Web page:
The Humans is billed as a humorous science fiction tale reveals what it is to be human. Although it is a story of alien invasion it seems more like magical realism. The starting point is that an alien, who doesn’t understand what makes us tick, has been catapulted into the body of Professor Andrew Martin, a mathematician who thinks he is on the verge of a breakthrough in the solving of the Reimann Hypothesis. The alien’s task is to eradicate any evidence of the proof including taking out anyone with an inkling of its existence. In his disguise, he slowly forges bonds with Martin’s family, and in picking up the pieces of the professor’s shattered personal life, he begins to see hope and beauty in the humans’ imperfections and begins to question the mission that brought him there.
Online reviewer Riku Sayuj says
“So we are given a picture of how alien the human race is at first glance, and how familiarity is the only way to reconcile with the many contradictions of the human condition, and how when you then look back, it is impossible to identify what exact elements turned you off in the beginning. While this is in an alien-human context in this book, this process is also applicable to any new encounter with an ‘alien’ culture among us humans too.”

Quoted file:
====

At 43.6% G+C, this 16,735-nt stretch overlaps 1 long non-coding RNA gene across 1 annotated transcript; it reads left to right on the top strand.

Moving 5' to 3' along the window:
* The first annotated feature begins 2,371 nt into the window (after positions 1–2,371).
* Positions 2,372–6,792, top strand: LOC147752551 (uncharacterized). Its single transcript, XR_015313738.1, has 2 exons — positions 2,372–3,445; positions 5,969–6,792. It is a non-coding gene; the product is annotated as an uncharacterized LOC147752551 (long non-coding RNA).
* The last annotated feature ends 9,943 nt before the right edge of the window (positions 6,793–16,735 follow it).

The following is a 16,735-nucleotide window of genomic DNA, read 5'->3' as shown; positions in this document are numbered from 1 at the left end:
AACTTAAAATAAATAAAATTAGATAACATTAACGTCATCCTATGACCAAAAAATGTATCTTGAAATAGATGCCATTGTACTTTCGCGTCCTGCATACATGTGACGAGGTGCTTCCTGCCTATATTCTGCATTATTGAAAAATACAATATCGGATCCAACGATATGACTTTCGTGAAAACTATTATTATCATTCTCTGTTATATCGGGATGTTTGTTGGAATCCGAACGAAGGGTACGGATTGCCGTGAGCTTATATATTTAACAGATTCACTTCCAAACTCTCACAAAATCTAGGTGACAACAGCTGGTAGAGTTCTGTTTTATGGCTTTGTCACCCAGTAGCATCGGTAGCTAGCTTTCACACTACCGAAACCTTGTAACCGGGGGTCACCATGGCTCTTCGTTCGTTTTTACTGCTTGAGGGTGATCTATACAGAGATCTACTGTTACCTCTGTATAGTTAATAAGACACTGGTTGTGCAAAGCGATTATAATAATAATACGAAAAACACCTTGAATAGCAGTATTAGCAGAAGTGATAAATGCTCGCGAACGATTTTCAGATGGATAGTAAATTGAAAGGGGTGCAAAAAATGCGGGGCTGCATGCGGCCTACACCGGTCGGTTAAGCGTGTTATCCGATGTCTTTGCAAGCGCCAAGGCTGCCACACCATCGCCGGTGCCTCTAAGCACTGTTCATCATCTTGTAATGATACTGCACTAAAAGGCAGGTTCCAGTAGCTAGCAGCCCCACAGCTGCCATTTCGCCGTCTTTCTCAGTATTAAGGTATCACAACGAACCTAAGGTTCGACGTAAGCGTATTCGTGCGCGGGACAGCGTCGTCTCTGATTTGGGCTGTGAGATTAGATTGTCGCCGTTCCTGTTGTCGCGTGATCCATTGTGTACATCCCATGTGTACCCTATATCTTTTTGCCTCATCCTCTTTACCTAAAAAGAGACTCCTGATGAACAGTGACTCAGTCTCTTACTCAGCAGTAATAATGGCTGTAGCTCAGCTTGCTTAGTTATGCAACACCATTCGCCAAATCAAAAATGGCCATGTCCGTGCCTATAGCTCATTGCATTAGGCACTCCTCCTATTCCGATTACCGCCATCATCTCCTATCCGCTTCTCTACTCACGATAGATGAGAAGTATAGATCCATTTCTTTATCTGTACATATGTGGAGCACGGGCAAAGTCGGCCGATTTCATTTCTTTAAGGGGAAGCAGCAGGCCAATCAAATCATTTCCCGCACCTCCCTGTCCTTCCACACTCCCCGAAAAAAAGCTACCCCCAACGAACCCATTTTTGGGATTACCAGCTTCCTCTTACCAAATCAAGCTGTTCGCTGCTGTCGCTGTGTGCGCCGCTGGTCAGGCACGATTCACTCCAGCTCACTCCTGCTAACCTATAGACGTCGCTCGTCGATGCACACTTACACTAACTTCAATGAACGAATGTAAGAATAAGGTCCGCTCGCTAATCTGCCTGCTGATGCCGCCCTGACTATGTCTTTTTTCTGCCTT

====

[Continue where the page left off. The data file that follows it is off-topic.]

I personally found the early chapters of this book hard to get into. I didn’t warm to the alien (maybe that wasn’t the idea – after all he is alien and was supposed to be warming to us!), however the rest of the group enjoyed the book particularly the humour, although some thought the transformation was a bit sudden. It is sentimental it is written with a light touch and illustrates that beauty is in the small details (peanut butter).
The list of advice for Martin’s son Gulliver was much appreciated by the group with some favourites being: “If you are laughing, check that you don’t really want to cry.”; “If there is a sunset stop and look at it. Knowledge is finite. Wonder is infinite.” and “Peanut butter sandwiches go perfectly well with a glass of white wine.” The main message taken was – keep going and you’ll get there.
Matt Haig is author of a number of novels as well as a non-fiction title ‘Reasons to stay alive”. He has struggled with depression in the past and found writing provided a way out for him.